Tuesday, December 11, 2012

Review of "Season of the Witch" [95]

Season of the Witch
by Arni Thorarinsson
Amazon Crossing, ISBN 978-1611091038
August 24, 2012, 224 pages

It seems that Einar, a reporter for the Afternoon News, has used up most of his goodwill with his employer. So when he is exiled from Reykjavik to the wilds of northern Iceland and the town of Akureyri to open a new regional office for the newspaper, he can’t really complain. Well, not if he wants to keep his job.
His issue has been, in large part, his drinking, but also a certain inability to do as he is told. He has stopped drinking but not having as much success with the other matter. 
Joining him are two co-workers, Joa, his lesbian, kick-ass...literally, as we see in one of the books funniest scenes… photographer and his rather nasty tempered office manager. Oh, and his roommate, left there by the man he is subletting the apartment from, a rather affectionate bird named Polly.
It seems he will have a future of reporting on high school plays, accidental deaths and asking his ‘Questions of the Week’ from passersby on the street, the sort of things that pass for news up here in the north. But things turn out to be a bit more complicated and interesting, at least from a journalist’s point of view. The scourge of drugs has not left the area untouched and the issues of immigrant workers and xenophobia are leading to more than a little violence for local police to deal with. 

But then things get even more interesting for a newspaper man. That accidental death, a woman who drowned on a local business’s team building outing, may not be an accident after all. Then the high school play, a production of Loftur the Sorcerer, an Icelandic folktale of ambition and greed, has to be cancelled when the lead actor turns up dead and his body, dressed in the gown of a witch, burned under a pile of tires in a junkyard. It seems the Great White North may not be so dull for Einar after all.
Sometime ago, I swore I would never read another Icelandic book. The names are just impossible! OK, I admit that I am not at all good with names, but these ones in Iceland...they just run on and on. Male...female, who knows? Pronounce them? Forget it. Children and their parents to not even share a last name. And the personal lives of the characters always seem rather grim. Einar is a drunk, divorced, with a daughter that he never gets to see. Is everyone in these books in Iceland and Sweden and Norway divorced? Does no one have a close relationship with their kids?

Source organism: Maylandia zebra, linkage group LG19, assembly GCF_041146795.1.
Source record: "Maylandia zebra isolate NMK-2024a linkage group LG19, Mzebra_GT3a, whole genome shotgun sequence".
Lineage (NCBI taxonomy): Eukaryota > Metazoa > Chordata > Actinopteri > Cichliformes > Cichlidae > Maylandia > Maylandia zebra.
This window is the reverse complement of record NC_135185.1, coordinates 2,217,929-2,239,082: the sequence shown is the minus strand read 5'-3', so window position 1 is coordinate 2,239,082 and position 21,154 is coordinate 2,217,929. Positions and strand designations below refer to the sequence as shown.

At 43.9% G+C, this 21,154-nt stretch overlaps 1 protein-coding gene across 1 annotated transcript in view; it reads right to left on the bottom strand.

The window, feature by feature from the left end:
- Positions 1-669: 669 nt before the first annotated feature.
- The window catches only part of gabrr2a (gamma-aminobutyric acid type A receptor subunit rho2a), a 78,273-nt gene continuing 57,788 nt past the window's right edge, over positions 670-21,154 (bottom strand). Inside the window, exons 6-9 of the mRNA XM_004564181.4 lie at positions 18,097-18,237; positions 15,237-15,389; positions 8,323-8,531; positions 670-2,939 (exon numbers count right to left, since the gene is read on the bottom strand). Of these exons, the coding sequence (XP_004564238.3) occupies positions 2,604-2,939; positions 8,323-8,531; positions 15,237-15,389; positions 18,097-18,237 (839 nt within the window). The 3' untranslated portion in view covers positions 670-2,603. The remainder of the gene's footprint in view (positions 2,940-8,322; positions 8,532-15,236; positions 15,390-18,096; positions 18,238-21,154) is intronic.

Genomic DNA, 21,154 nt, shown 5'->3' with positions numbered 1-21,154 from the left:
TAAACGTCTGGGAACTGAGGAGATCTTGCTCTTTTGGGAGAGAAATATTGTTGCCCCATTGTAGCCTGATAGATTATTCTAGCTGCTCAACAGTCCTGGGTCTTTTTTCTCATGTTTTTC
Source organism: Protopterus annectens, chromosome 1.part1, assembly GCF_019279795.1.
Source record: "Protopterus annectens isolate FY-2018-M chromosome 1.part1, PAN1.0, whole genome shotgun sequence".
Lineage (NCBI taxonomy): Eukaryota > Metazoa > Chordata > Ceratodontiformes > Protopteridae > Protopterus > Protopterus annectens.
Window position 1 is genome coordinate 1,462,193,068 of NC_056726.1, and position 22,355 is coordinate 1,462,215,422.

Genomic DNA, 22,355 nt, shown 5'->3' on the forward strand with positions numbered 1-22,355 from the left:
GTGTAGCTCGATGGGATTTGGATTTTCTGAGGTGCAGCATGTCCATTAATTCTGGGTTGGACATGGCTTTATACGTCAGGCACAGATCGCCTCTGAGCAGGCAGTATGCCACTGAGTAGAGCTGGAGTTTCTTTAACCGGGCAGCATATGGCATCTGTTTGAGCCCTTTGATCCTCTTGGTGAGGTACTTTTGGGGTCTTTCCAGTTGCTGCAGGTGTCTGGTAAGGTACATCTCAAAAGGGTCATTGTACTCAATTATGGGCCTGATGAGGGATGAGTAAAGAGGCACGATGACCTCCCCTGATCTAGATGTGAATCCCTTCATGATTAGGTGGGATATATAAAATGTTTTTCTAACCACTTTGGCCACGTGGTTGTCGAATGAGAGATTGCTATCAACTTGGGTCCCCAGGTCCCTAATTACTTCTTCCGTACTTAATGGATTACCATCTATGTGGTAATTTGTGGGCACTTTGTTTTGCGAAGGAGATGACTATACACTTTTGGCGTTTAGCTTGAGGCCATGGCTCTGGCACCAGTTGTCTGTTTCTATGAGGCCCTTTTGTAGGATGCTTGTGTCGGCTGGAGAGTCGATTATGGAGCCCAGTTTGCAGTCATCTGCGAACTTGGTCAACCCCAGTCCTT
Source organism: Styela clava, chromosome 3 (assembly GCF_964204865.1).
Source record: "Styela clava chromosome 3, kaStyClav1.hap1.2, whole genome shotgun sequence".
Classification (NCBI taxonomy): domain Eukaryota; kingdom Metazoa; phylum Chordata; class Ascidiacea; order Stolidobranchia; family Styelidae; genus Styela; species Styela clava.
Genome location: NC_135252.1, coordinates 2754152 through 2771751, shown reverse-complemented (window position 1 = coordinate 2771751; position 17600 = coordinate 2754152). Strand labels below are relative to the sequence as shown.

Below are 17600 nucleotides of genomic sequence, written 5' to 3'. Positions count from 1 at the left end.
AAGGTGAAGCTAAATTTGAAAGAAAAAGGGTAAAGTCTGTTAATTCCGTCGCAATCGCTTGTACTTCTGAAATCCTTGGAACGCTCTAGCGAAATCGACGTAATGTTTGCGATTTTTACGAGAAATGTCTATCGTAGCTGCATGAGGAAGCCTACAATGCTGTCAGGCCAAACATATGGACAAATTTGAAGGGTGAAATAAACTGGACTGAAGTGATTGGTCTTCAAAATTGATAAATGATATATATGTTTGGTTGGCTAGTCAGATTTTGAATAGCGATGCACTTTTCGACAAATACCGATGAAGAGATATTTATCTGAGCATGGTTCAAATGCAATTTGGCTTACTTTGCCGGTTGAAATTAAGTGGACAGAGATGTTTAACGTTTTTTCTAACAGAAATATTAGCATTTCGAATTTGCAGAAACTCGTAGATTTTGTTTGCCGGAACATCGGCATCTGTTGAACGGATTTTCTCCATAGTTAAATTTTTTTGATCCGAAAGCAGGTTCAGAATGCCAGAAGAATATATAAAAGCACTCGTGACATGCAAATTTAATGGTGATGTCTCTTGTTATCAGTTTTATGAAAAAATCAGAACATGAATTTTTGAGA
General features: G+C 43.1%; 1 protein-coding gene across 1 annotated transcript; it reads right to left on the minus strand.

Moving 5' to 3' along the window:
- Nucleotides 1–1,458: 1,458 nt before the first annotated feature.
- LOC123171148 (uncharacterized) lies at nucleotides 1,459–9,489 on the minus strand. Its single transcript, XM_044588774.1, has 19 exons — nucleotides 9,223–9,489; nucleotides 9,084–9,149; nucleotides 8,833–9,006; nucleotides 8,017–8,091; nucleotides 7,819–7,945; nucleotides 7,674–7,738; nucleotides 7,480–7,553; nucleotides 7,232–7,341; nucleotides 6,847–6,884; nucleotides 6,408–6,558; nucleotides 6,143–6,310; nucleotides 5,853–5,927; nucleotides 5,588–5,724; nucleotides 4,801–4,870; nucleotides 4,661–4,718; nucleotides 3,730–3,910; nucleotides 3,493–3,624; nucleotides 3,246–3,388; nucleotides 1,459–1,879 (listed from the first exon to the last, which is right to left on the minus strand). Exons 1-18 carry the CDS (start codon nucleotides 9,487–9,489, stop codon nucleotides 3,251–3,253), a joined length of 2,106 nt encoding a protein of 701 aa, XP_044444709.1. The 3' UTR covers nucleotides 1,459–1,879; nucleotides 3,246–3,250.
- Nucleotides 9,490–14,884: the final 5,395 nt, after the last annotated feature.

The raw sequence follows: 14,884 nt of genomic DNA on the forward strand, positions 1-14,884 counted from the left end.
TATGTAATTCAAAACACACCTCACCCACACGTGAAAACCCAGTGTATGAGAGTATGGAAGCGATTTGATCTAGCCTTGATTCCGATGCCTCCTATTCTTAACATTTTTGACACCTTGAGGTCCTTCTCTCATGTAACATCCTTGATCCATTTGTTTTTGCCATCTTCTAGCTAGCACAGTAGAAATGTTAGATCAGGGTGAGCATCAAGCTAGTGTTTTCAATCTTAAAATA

But at least Einar has Polly! The bird.
And the truth be known, it is Polly and Joa and the rather charming Einar that save this book.
The plot is sloooowly revealed. The reader looking for a fast paced thriller might best look elsewhere. If it weren’t for the often funny and sometimes sweet interactions of some of the characters, you might be tempted to put this one aside.
Oh yes, Einar can seem a bit gruff. His thirst can almost get the best of him at times and his beloved smoking is allowed in fewer places every day, making him a little short tempered. But we also get a glimpse of another man when we see his interactions with the elderly mother of the dead woman, a nursing home resident who believes her daughter was murdered or when he is talking to his daughter on the phone, and in large part things like this were the saving grace of this book. Einar is clever and figures out, finally, the rather complicated goings on, but you will have to enjoy the ride to hang on until the end. Which I did.
And then, of course, there is his relationship with that birdie Polly, one that will take a surprising twist at the end of the book. Oh my…
And Einar..please put that glass of wine down!
If you are a fan of Scandinavian mysteries, this is one I think you will want to check out and an author you will enjoy.


  1. just finished an excellent Scandinavian mystery called The Hypnotist ...

  2. When I encounter a book with names like that, I just use the characters initials in my head. I'm wondering why the parents and children have different last names.

    1. They take the fathers FIRST name and the sons ladt name will be the fathers first name plus Son and the daughter will be the fathers first name plus Dottir. So a couple with two kids would have four different last names.
      None of which I can pronounce.


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